Amongst the magnolias you will bond with Robert Harling’s steely women

United KingdomUnited Kingdom Steel Magnolias (a play by Robert Harling): Palace Theatre, Westcliff-on-Sea, Essex, 7.3.2023. (JPr)

Caroline Harker (far l, Clairee), Laura Main (M’Lynn), Elizabeth Ayodele (Annelle), Lucy Speed (Truvy) and Diana Vickers (Shelby) © Pamela Raith

Director – Anthony Banks
Set Designer – Laura Hopkins
Costume designer – Susan Kulkarni
Wig designer – Richard Mawbey
Lighting designer – Howard Hudson
Sound designer and Music – Ben and Max Ringham

Laura Main – M’Lynn Eatenton
Harriet Thorpe – Ouiser Boudreaux
Diana Vickers – Shelby Eatenton-Latcherie
Lucy Speed – Truvy Jones
Caroline Harker – Clairee Belcher
Elizabeth Ayodele – Annelle Dupuy-Desoto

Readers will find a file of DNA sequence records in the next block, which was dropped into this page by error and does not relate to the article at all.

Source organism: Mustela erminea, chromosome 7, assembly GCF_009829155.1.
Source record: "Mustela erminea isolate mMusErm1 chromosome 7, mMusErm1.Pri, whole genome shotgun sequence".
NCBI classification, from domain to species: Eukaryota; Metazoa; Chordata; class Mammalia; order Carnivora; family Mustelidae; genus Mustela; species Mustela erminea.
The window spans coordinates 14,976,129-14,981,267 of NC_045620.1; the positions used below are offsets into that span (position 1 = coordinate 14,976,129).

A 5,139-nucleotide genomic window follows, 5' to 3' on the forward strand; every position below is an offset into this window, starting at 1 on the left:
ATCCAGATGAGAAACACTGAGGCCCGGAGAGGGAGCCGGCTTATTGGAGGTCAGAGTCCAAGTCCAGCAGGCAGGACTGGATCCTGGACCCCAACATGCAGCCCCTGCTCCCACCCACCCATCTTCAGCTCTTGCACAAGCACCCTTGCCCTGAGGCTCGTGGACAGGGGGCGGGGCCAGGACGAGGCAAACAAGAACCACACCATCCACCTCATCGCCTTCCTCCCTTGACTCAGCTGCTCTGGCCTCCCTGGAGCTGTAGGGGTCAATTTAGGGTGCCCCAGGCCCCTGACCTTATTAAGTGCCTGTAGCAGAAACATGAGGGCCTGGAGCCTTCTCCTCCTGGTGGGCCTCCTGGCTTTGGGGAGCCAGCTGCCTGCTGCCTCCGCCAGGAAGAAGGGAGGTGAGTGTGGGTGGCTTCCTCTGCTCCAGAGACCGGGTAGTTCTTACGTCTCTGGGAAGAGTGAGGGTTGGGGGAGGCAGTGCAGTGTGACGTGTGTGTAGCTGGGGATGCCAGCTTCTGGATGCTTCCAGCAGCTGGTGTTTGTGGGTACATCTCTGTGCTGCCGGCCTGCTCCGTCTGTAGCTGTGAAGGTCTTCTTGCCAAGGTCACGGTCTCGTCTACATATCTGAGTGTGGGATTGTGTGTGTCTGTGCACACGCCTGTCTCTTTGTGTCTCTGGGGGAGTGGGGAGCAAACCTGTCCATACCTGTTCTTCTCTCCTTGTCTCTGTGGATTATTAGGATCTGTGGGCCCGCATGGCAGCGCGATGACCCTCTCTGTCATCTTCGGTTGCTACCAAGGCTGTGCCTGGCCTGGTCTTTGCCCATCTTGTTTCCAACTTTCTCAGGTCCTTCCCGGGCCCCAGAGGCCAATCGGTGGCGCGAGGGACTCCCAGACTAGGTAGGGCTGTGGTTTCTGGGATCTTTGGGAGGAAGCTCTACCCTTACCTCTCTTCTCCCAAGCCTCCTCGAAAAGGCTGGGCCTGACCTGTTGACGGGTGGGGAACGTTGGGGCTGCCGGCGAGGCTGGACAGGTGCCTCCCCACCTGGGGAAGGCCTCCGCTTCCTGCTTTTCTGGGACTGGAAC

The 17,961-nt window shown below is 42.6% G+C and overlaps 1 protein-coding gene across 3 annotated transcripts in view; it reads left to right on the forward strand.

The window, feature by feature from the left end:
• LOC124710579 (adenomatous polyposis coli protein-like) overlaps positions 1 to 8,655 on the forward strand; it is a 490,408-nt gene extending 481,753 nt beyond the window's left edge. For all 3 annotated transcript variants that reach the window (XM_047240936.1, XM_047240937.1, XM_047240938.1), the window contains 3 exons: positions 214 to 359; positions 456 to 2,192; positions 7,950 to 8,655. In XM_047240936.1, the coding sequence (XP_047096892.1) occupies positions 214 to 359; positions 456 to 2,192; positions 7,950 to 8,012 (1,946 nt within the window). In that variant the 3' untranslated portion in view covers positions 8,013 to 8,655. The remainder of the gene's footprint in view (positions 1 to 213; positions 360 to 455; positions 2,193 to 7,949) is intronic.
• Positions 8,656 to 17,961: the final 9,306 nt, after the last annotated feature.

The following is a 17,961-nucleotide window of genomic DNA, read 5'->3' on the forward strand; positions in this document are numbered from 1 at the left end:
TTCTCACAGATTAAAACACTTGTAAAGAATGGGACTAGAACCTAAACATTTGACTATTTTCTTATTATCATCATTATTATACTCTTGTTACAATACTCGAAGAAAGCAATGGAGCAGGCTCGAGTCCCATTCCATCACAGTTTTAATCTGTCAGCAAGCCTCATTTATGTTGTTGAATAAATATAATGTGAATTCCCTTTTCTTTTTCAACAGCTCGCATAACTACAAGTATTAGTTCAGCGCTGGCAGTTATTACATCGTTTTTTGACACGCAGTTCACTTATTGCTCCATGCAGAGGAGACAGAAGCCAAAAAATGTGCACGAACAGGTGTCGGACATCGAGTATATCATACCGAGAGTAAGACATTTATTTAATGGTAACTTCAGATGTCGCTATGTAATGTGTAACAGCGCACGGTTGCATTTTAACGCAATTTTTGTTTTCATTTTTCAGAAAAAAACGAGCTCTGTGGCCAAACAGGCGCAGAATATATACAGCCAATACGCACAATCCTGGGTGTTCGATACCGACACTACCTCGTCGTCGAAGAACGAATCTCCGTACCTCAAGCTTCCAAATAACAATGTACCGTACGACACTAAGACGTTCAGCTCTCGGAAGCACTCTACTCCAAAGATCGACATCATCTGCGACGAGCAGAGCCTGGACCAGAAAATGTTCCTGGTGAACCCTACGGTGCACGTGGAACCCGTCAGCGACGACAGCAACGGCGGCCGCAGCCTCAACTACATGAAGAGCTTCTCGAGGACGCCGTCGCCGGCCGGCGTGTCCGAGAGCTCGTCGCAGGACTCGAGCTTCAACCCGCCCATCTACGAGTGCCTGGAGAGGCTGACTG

I won’t compile a list though I have watched several things in the theatre based on famous movies I have never seen. Steel Magnolias is the latest, but actually the play came first before Hollywood (starring, amongst others, Dolly Parton and Julia Roberts). Robert Harling’s play – first seen in the West End in 1989 – was based on events in his own family and the death of his sister from complications of diabetes after the birth of his nephew and the failure of a kidney transplant donated by a family member. As John Good wrote in the programme his sister ‘enjoyed the undying support of an exceptionally strong network of female friends and family of varying ages and circumstances, as portrayed in Harling’s play.’ We also learnt how ‘Once the play opened in the mid-1980s in New York, Harling soon realised he had written a comedy. “When the first preview audience came in, there was all this laughter, and we had no idea. We were completely thrown because we thought we had been rehearsing a drama.’